WASHINGTON, November 6, 2013 — One of the foundations of the American dream has always been home ownership.
It used to take nearly a lifetime of sacrifice before most people could afford to buy a home. Buying a home took on special significance after World War II, with the GI Bill rewarding the sacrifice of American serviceman overseas. It also marked the first time that mortgages became the principle vehicle Americans used to purchase homes.
Before the war, banks were hesitant to lend money on such a speculative item as a house. A house was considered, at best, an improvement upon land ownership — not a standalone investment. Not only were banks hesitant to lend; most Americans hated debt. It was not uncommon for people to hold mortgage burning parties, where they would celebrate paying off their mortgage and getting out of debt.
Even today, in much of the rest of the world, most people have to pay a large portion, if not all of the purchase price of a home up front. This often means scrimping and saving over a lifetime, deferring spending and increasing the average savings rate in many of the world’s emerging economies, and even in many of its established economies.
In America, the GI Bill enabled thousands of young couples to buy homes early in their lives. Home ownership became not only a dream realized, but a cornerstone of American wealth. One’s home became an asset. For most of the last 70 years, this has been a good thing. It helped Americans live a lifestyle envied by the rest of the world. In the 1950s, homeowners held an average equity in their homes of 80 percent or more. And even up to 1973, the average homeowner equity hovered around 70 percent.
Coming out of the dot.com debacle, government policy tried to improve the economy by spurring spending and production. The Federal Reserve lowered interest rates, attempting to encourage borrowing and investment in productive enterprise. The Clinton Administration had bolstered the power of the quasi-governmental lending organizations Fannie Mae and Freddie Mac, charging them with the task of helping home ownership become more accessible, especially by targeting low income families.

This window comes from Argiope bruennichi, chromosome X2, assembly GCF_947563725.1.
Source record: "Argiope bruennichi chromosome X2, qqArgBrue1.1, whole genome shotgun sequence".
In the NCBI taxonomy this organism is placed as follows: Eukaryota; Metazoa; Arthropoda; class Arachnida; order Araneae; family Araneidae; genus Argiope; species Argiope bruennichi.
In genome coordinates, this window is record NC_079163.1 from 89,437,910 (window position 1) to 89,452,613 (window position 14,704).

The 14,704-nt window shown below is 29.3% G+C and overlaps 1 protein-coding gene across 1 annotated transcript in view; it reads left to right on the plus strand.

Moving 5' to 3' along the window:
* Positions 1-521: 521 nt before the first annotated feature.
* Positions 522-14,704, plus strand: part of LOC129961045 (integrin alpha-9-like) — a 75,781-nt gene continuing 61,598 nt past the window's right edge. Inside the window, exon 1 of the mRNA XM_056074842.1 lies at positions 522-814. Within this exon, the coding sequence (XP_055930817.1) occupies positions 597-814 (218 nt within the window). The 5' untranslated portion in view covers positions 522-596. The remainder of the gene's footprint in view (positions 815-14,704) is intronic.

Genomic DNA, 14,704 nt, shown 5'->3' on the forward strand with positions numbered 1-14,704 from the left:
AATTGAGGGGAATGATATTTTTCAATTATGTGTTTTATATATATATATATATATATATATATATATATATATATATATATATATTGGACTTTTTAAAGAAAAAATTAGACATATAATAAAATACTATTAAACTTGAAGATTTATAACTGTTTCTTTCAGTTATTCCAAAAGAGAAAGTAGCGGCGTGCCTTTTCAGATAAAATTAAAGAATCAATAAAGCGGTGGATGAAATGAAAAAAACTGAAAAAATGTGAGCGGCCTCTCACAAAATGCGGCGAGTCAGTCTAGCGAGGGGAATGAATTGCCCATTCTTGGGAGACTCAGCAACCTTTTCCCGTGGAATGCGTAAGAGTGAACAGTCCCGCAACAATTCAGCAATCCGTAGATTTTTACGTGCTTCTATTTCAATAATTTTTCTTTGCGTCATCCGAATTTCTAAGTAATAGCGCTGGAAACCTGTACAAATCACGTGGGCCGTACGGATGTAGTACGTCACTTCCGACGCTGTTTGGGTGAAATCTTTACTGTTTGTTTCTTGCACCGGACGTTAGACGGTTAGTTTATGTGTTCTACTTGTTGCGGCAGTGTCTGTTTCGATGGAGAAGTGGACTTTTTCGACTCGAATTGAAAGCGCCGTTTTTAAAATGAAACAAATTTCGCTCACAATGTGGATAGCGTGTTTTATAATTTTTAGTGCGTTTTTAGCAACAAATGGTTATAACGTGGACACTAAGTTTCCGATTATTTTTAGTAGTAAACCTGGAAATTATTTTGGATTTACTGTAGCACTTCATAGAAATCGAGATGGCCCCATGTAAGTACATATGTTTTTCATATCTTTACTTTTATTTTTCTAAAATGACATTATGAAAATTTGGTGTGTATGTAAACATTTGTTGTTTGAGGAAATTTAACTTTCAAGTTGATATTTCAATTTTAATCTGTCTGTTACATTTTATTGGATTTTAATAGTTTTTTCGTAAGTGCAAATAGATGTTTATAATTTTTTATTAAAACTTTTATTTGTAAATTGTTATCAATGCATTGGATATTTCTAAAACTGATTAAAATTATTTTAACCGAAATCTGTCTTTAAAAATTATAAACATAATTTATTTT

Everyone knows what happened next. In 2008, the midnight chimes tolled and the party — reckless, debt-based spending — was over. When the music stopped, it stopped so abruptly that people barely knew what hit them. One day they were living a life of extravagant luxury unsupported by their income and wealth. The very next, many had lost their jobs and were facing foreclosure on their homes.
The sub-prime mortgage crisis occurred when people could no longer borrow and home prices stopped rising. It was a disaster that left the whole American economy stranded in a debt it could barely hope to repay.
Few people, including most politicians and business leaders, predicted that the trouble would spill over into the global economy. But that’s just what happened. In fact, it brought the world financial system to its knees. Wall Street, which had bet big on collateralized mortgages, lost big.
Part of the problem had to do with the sheer size of its banks after a decade of consolidation. When they caught the flu, the rest of America got pneumonia. The other problem was leverage. Even with their unwieldy size, the banks might have withstood the sub-prime debacle had they not been so highly leveraged.
Home ownership is now at an 18-year low. The home ownership rate stands at 65.3 percent, down from the 2004 peak of 69 percent. Young people have been especially hard-hit since 2008, as have blacks, whose home-ownership rate is only 43 percent. As more and more people have become renters, rents have shot up to an inflation-adjusted national median of $735, with rents in the Northeast at a record-high median, $961. This has happened while real wages have stagnated or declined around the country.
The dream of home-ownership is not dead, but it is in serious trouble. The question now is not when it will recover, but whether it will, and whether policy makers really care.
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